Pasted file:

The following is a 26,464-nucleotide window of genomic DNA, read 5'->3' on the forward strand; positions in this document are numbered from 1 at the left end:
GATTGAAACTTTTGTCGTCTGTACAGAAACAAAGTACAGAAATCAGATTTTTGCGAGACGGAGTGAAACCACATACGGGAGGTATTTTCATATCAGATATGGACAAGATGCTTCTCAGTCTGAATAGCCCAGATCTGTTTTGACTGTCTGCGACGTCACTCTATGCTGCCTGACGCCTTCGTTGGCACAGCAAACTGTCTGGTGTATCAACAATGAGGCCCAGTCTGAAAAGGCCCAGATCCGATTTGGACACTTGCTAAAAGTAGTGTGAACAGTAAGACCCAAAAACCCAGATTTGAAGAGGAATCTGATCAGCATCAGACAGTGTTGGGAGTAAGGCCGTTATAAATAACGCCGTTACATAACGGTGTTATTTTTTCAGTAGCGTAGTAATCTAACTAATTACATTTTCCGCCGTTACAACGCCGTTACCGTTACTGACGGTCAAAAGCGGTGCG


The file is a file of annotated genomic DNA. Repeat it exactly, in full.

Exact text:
The following is a 26,464-nucleotide window of genomic DNA, read 5'->3' on the forward strand; positions in this document are numbered from 1 at the left end:
GATTGAAACTTTTGTCGTCTGTACAGAAACAAAGTACAGAAATCAGATTTTTGCGAGACGGAGTGAAACCACATACGGGAGGTATTTTCATATCAGATATGGACAAGATGCTTCTCAGTCTGAATAGCCCAGATCTGTTTTGACTGTCTGCGACGTCACTCTATGCTGCCTGACGCCTTCGTTGGCACAGCAAACTGTCTGGTGTATCAACAATGAGGCCCAGTCTGAAAAGGCCCAGATCCGATTTGGACACTTGCTAAAAGTAGTGTGAACAGTAAGACCCAAAAACCCAGATTTGAAGAGGAATCTGATCAGCATCAGACAGTGTTGGGAGTAAGGCCGTTATAAATAACGCCGTTACATAACGGTGTTATTTTTTCAGTAGCGTAGTAATCTAACTAATTACATTTTCCGCCGTTACAACGCCGTTACCGTTACTGACGGTCAAAAGCGGTGCG